150 Fishes to Celebrate 150 Years

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150 Fishes to Celebrate 150 Years

In 2020, the American Fisheries Society will celebrate its 150th Anniversary. As part of the celebration, the Society will be calling attention to 150 fishes. We solicited nominations of fishes for the list by the Society’s membership.

The 150 Fishes list is a celebration of the biodiversity of freshwater and marine fishes of North America. These fishes will help tell the story of fish and fisheries of the continent. They may illustrate unique life histories, beauty, conservation issues, and challenges of managing and conserving these animals and their habitats.  These fishes represent our native biodiversity, but also illustrates how invasives and our own human nature have had impacts on our aquatic resources. Hence, this list will primarily focus on native species but may include non-natives when they tell a compelling fisheries story. From the stories of these fishes, the Society and the public can learn to better appreciate these amazing natural resources and be challenged to ensure that future generations will be able to experience these fishes in their native settings.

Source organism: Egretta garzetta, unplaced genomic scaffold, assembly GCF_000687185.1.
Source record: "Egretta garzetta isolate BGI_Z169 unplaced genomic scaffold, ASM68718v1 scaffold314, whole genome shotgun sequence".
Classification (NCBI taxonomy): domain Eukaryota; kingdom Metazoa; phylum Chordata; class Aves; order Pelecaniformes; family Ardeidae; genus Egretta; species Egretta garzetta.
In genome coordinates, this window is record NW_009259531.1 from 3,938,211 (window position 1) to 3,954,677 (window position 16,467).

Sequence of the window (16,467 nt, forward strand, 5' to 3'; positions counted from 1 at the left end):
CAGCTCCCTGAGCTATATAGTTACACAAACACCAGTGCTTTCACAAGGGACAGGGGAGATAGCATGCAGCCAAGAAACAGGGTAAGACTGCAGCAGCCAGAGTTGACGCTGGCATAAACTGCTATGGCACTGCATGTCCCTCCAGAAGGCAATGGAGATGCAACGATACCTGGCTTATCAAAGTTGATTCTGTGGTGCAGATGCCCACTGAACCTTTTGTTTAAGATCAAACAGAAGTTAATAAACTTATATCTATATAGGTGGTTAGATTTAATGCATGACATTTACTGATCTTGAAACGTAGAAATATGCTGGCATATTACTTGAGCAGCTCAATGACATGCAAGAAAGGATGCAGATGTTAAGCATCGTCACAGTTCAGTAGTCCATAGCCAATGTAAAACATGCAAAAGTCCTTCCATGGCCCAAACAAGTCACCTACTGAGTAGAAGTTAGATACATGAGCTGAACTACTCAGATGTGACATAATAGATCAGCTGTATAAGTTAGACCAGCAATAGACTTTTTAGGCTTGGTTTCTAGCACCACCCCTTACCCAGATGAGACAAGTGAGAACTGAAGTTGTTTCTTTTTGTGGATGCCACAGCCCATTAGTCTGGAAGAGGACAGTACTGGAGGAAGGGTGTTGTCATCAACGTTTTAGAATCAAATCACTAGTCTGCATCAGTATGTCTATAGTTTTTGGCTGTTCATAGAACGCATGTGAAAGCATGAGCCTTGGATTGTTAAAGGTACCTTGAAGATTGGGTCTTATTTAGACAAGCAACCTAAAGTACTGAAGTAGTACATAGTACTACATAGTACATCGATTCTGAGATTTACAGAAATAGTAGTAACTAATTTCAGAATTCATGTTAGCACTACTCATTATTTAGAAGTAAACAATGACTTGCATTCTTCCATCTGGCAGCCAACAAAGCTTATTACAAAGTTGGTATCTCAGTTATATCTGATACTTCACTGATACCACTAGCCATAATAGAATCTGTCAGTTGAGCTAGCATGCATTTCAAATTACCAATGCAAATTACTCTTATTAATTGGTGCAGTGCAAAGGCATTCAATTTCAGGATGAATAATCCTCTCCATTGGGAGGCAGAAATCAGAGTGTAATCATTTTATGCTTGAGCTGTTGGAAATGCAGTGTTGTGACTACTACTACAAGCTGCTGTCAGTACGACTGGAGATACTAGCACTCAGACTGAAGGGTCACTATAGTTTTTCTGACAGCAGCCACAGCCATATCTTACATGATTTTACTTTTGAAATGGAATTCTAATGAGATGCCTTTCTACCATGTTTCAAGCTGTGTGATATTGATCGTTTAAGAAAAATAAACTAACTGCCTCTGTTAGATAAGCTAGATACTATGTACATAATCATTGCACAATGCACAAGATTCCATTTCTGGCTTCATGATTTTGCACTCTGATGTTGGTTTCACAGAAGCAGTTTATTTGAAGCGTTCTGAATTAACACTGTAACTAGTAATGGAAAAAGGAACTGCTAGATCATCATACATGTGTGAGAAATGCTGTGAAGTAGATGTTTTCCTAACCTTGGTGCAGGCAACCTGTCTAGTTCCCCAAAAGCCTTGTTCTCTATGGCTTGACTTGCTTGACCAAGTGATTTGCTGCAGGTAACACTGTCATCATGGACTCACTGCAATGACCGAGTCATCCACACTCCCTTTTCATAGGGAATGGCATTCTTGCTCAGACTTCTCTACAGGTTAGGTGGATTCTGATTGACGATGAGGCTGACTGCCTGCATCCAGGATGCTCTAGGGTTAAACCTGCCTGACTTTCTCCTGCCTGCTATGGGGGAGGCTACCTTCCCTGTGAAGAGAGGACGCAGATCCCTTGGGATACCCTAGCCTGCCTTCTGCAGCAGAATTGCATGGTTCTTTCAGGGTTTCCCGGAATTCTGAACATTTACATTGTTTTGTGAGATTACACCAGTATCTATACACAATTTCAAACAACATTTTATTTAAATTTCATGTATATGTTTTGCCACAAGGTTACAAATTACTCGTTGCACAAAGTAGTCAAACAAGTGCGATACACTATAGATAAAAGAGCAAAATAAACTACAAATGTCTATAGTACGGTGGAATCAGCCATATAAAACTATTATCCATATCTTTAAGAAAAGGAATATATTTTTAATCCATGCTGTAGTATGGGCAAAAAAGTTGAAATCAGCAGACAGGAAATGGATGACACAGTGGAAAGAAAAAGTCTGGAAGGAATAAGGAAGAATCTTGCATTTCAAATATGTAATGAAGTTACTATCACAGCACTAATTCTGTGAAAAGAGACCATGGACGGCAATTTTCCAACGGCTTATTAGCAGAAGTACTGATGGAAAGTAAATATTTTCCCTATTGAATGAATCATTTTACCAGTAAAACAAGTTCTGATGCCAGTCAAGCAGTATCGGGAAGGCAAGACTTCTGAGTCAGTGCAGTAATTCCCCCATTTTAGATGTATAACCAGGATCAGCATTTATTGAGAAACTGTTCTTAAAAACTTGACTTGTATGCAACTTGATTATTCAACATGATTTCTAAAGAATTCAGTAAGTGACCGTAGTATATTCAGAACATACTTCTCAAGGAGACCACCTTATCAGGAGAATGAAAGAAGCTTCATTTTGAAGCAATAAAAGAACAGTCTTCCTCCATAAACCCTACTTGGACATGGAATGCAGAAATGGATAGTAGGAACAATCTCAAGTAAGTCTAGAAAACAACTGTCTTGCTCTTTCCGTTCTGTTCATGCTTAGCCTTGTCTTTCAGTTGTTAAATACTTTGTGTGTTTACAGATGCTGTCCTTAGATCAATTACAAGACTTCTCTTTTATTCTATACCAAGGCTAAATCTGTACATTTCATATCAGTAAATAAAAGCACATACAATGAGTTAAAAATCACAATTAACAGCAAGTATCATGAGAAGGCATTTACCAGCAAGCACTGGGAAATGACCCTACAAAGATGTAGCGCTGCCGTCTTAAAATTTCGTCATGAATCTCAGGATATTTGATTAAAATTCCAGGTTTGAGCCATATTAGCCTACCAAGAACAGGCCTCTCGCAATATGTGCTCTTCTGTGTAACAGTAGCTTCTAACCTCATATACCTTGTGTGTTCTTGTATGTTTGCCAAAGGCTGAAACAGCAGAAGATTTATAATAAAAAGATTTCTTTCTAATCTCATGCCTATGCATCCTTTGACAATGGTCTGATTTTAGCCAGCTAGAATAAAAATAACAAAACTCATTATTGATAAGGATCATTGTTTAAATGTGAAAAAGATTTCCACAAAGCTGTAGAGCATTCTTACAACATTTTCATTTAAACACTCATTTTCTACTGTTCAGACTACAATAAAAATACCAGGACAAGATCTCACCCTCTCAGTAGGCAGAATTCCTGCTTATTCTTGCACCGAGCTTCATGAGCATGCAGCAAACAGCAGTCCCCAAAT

Nomination Process

Fish nominations are now closed.

Circulation Process

The 150 Fishes list will reside at the 150th Anniversary Website, information about individual fish from the list will be circulated through various social media platforms throughout the year.

This list is meant to be a fun for members and informative for the public. It is unlikely we will be able to include all nominations. We acknowledge that every fish has a story. There may be opportunities to discuss all the nominated fishes in the future.


Catchy TitleFlippin' stones is great and all until they bite you (snuff box mussel).
Common Name of FishLogperch
Scientific Name of FishPercina caprodes
Image of FishImage of Fish
Image Caption and CreditPercina caprodes
Description of Why This Fish Is Important/Interesting

When I began my very first fisheries internship, I really only knew sport fish. So when I started seeing many forms if Non-game species, the darters stood out to me the most. And one in particular (logperch) had my full attention. Them and the entire Percina group of darters intrigued me. As I began doing research for a required internship project, my plan was smallmouth bass, but I stepped out a did research on logperch and how lowhead dams affect population distribution throughout rivers (as they are somewhat sensitive to impoundments). That was the beginning for my passion in water quality in streams based on biological communities and have begun my interest in all Darter species, tolerant to sensitive.

Your NameCameron Yeakle